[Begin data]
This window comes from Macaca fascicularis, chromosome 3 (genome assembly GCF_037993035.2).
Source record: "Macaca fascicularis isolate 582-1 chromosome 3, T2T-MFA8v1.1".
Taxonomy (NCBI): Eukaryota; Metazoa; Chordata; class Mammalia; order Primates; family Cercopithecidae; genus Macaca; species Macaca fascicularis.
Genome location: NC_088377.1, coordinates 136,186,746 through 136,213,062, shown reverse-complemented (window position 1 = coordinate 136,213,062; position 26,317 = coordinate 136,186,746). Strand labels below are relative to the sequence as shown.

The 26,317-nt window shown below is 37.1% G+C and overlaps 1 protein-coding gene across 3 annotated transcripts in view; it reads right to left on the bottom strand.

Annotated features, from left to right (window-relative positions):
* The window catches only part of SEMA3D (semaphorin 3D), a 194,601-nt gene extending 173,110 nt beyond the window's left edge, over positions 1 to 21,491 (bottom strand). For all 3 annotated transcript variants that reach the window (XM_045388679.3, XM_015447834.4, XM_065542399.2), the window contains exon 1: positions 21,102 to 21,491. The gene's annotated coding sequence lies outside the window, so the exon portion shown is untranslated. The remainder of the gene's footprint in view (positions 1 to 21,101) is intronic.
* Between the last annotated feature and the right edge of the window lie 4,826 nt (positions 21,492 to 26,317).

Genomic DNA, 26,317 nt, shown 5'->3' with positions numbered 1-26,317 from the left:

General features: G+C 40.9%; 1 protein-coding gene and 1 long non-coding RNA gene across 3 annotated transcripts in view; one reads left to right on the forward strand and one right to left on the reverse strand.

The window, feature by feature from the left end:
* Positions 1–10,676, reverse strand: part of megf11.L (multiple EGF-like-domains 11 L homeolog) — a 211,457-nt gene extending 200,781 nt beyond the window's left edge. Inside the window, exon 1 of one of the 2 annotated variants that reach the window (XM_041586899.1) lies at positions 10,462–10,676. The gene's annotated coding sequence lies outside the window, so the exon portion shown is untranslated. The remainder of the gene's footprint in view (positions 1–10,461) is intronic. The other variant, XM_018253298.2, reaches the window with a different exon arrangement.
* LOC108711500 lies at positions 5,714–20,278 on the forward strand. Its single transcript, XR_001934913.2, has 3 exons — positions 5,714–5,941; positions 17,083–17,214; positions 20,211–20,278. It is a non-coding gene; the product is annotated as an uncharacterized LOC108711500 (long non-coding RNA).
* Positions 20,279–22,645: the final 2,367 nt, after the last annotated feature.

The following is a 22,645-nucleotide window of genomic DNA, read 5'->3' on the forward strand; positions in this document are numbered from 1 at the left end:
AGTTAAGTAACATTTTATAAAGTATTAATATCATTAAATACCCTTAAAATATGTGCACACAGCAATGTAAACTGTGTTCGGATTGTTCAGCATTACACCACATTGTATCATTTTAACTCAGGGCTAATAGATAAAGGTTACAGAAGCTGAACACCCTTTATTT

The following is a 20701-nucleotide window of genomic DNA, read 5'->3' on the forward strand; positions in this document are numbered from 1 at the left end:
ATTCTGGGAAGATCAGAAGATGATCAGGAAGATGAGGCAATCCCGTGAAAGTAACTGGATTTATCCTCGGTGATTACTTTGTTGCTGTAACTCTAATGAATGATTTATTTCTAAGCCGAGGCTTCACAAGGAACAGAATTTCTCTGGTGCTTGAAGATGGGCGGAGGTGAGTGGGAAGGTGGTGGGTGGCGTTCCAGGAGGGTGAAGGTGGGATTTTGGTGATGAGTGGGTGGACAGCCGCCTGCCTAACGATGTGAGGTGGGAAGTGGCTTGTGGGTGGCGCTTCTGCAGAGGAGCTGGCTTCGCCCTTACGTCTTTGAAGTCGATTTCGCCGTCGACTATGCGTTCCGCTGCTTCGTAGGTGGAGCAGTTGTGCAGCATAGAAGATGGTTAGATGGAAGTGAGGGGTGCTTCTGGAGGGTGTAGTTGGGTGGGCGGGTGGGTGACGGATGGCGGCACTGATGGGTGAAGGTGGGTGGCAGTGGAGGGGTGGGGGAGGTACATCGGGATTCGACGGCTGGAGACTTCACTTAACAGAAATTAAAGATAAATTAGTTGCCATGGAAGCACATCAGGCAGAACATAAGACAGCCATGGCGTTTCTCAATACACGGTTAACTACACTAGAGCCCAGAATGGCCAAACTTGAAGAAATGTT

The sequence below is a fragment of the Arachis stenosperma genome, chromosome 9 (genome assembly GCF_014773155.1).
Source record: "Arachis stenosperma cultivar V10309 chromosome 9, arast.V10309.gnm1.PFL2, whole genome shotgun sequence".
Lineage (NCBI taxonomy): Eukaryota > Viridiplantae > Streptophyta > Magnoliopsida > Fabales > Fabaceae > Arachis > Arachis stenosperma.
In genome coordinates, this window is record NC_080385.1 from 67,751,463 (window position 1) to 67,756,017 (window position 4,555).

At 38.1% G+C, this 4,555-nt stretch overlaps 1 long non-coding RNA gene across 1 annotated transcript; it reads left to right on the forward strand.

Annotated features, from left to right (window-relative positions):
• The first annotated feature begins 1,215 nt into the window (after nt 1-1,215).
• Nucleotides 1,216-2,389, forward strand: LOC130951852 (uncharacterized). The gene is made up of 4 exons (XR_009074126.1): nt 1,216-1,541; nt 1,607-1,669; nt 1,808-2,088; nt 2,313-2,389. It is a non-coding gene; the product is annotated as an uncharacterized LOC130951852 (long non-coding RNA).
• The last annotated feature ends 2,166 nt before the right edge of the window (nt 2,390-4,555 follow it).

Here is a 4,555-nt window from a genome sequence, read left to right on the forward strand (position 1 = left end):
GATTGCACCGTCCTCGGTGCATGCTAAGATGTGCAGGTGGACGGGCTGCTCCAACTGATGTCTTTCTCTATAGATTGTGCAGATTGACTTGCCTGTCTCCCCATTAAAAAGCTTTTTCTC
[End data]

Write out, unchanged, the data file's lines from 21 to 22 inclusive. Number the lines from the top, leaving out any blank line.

Lineage (NCBI taxonomy): Eukaryota > Viridiplantae > Streptophyta > Magnoliopsida > Fabales > Fabaceae > Arachis > Arachis stenosperma.
In genome coordinates, this window is record NC_080385.1 from 67,751,463 (window position 1) to 67,756,017 (window position 4,555).